..."The Rabbins have a tradition: Those that are taken out of the kingdom, behold they are properly captives; but those that are taken by thieves, they are not to be called captives."
"The tradition is to be distinguished. As to kingdom and kingdom, there is no difficulty": that is, as to kingdoms, which are equal. "But between the kingdom of Ahasuerus, and the kingdom of Ben Nezer, there is. Between thieves and thieves there is no difficulty; but between Ben Nezer and the thieves of the world viz. common thieves, there is. There [in Palestine] Ben Nezer is called a king: here [in Babylon] he is called a robber." Gloss: "Ben Nezer was a thief, and took cities, and ruled over them; and became the captain of robbers."
It is very suspicious to what purpose they have invented that name for the most infamous robber, to call him the "son of Nezer." By those very letters [nun,tzadai,resh] they write the city 'Nazareth.' Read on, and the suspicion will increase.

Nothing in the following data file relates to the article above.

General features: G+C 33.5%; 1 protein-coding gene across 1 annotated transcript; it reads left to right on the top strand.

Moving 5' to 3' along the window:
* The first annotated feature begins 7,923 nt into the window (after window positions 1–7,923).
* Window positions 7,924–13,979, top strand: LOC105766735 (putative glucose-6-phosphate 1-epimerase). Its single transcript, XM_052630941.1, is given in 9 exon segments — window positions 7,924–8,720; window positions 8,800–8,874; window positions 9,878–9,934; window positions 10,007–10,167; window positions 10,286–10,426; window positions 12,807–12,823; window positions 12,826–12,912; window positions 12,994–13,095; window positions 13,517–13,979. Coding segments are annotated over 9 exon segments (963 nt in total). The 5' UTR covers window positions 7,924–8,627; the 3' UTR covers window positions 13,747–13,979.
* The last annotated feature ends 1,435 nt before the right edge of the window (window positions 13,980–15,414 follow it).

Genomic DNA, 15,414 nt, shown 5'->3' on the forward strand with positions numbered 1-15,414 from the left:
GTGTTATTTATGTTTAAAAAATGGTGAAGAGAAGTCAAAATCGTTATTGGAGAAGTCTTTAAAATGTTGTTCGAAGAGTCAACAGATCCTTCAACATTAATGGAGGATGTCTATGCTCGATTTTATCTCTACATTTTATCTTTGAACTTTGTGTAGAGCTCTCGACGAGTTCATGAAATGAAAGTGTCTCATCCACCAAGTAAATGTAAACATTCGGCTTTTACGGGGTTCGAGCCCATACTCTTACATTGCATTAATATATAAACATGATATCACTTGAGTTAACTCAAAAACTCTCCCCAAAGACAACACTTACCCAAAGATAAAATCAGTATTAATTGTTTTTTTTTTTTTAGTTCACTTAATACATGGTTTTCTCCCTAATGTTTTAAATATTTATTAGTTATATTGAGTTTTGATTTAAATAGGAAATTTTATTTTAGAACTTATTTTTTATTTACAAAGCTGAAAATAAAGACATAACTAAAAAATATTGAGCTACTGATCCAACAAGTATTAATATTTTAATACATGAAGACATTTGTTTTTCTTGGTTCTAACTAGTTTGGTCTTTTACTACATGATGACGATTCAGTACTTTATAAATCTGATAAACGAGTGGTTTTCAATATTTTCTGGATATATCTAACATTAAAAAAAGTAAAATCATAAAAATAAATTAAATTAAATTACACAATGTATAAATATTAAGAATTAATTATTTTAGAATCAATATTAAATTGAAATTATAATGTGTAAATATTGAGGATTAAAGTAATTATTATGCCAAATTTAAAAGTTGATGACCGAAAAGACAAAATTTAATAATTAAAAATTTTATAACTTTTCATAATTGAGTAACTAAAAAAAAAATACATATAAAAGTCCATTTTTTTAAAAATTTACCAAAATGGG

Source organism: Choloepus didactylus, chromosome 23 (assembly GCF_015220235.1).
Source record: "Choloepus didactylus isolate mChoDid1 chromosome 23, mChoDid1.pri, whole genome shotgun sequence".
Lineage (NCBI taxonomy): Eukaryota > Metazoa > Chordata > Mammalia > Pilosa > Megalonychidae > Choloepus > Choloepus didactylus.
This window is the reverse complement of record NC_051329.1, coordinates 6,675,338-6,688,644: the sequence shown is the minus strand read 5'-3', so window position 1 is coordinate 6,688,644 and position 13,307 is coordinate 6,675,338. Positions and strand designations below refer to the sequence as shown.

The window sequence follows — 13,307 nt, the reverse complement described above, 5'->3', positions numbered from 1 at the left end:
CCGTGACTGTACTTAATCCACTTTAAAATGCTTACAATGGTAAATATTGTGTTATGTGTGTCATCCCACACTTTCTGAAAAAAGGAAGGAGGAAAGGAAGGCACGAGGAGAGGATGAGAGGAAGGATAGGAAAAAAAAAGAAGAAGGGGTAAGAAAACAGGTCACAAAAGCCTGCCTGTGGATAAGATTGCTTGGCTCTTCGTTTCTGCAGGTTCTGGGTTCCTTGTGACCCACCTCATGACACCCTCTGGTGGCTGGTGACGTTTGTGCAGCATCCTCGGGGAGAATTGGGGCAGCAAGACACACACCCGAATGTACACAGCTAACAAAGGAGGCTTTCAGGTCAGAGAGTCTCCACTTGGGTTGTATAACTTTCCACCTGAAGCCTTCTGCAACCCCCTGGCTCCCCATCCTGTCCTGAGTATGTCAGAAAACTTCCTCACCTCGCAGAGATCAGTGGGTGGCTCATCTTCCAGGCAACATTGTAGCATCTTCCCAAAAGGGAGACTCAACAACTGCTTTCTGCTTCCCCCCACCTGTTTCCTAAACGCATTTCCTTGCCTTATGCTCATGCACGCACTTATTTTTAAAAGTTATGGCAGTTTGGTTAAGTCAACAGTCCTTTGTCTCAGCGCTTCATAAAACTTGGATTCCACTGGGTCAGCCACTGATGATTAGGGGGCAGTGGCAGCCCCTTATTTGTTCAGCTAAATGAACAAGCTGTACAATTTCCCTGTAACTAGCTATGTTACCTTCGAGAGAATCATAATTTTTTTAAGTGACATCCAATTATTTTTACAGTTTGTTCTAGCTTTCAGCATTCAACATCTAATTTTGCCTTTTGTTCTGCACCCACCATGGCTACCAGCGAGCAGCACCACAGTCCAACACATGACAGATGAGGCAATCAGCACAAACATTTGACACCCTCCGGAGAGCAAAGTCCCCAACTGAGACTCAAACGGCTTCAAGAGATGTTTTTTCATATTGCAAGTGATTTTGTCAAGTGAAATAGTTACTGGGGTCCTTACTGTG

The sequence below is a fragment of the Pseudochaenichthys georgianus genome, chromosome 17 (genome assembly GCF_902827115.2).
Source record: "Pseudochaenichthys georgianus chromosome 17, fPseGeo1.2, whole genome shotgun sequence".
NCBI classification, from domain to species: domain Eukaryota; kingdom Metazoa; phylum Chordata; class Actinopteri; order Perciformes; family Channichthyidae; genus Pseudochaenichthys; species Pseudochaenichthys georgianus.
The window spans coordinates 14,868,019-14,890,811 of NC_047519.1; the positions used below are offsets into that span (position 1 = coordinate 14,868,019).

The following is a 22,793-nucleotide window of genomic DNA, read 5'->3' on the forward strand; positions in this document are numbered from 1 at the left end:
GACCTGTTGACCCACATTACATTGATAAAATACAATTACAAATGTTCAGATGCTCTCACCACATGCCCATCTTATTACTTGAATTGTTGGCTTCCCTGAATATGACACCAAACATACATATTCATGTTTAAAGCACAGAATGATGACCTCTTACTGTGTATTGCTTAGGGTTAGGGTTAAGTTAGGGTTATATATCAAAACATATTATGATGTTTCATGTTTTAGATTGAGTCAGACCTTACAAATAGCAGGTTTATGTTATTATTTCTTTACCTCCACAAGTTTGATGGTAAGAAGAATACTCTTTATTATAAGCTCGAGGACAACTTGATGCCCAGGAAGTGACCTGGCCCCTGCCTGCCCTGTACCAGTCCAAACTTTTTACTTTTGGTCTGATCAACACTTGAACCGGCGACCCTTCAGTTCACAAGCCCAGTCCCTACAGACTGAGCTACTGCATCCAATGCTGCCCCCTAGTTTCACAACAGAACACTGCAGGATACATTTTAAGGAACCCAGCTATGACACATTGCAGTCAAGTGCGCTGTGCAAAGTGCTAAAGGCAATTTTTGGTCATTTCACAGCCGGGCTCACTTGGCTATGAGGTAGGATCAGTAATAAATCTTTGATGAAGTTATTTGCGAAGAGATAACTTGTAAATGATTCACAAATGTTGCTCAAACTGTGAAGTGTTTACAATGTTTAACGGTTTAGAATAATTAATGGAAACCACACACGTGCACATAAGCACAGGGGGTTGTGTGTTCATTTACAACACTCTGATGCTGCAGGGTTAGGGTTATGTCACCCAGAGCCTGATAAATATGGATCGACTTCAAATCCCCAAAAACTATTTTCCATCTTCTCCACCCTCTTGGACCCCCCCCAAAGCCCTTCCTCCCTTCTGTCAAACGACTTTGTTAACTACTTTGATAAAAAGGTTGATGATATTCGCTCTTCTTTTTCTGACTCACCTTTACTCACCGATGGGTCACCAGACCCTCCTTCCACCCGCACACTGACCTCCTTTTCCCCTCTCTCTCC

"I considered the horns; and behold, there came up among them another little horn [Dan 7:8], This is Ben Nezer." Aruch quoteth this passage: "There came up among them another little horn: This is the kingdom of the Cuthites. Now what they meant by the kingdom of the Cuthites, may be conjectured from 'The winter is past' [Cant 2:11]; This is the kingdom of the Cuthites." And a little after: "The time is coming when the kingdom of Cuth shall be destroyed, and the kingdom of heaven shall be revealed."
It is easy imagining what they would point at by the kingdom of the Cuthites; the Christians no doubt (unless they will pretend to some Samaritan kingdom): and if so, it is as obvious whom they design by "Ben Nezer." Let them shew whence came the name of the tetrarchy of the Nazarenes in Coelosyria; of which Pliny: "Coelosyria habet Apamiam Marsya amne divisam. A Nazerinorum tetrarchia Bambycen, quae alio nomine 'Hierapolis' vocatur, Syris vero 'Magog.'"